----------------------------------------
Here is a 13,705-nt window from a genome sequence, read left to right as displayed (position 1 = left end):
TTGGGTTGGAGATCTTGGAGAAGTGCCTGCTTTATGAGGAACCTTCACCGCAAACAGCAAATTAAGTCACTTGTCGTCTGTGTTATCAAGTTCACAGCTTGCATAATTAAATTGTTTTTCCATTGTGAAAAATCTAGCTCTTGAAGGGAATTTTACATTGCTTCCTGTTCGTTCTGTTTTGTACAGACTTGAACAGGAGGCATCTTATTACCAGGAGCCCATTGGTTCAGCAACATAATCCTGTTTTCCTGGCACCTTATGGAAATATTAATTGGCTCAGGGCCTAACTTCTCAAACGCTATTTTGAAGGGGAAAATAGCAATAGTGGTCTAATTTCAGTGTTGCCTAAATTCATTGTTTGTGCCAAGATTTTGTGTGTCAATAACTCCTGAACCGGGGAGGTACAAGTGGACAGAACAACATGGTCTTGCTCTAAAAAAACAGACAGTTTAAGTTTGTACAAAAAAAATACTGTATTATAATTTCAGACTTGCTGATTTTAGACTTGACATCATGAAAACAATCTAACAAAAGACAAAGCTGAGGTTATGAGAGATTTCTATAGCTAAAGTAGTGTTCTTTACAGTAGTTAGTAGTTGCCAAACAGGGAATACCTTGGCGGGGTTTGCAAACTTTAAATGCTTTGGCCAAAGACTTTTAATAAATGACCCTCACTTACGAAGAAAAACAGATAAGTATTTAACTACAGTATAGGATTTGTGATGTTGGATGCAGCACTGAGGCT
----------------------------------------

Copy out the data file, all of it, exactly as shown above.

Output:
Here is a 13,705-nt window from a genome sequence, read left to right as displayed (position 1 = left end):
TTGGGTTGGAGATCTTGGAGAAGTGCCTGCTTTATGAGGAACCTTCACCGCAAACAGCAAATTAAGTCACTTGTCGTCTGTGTTATCAAGTTCACAGCTTGCATAATTAAATTGTTTTTCCATTGTGAAAAATCTAGCTCTTGAAGGGAATTTTACATTGCTTCCTGTTCGTTCTGTTTTGTACAGACTTGAACAGGAGGCATCTTATTACCAGGAGCCCATTGGTTCAGCAACATAATCCTGTTTTCCTGGCACCTTATGGAAATATTAATTGGCTCAGGGCCTAACTTCTCAAACGCTATTTTGAAGGGGAAAATAGCAATAGTGGTCTAATTTCAGTGTTGCCTAAATTCATTGTTTGTGCCAAGATTTTGTGTGTCAATAACTCCTGAACCGGGGAGGTACAAGTGGACAGAACAACATGGTCTTGCTCTAAAAAAACAGACAGTTTAAGTTTGTACAAAAAAAATACTGTATTATAATTTCAGACTTGCTGATTTTAGACTTGACATCATGAAAACAATCTAACAAAAGACAAAGCTGAGGTTATGAGAGATTTCTATAGCTAAAGTAGTGTTCTTTACAGTAGTTAGTAGTTGCCAAACAGGGAATACCTTGGCGGGGTTTGCAAACTTTAAATGCTTTGGCCAAAGACTTTTAATAAATGACCCTCACTTACGAAGAAAAACAGATAAGTATTTAACTACAGTATAGGATTTGTGATGTTGGATGCAGCACTGAGGCT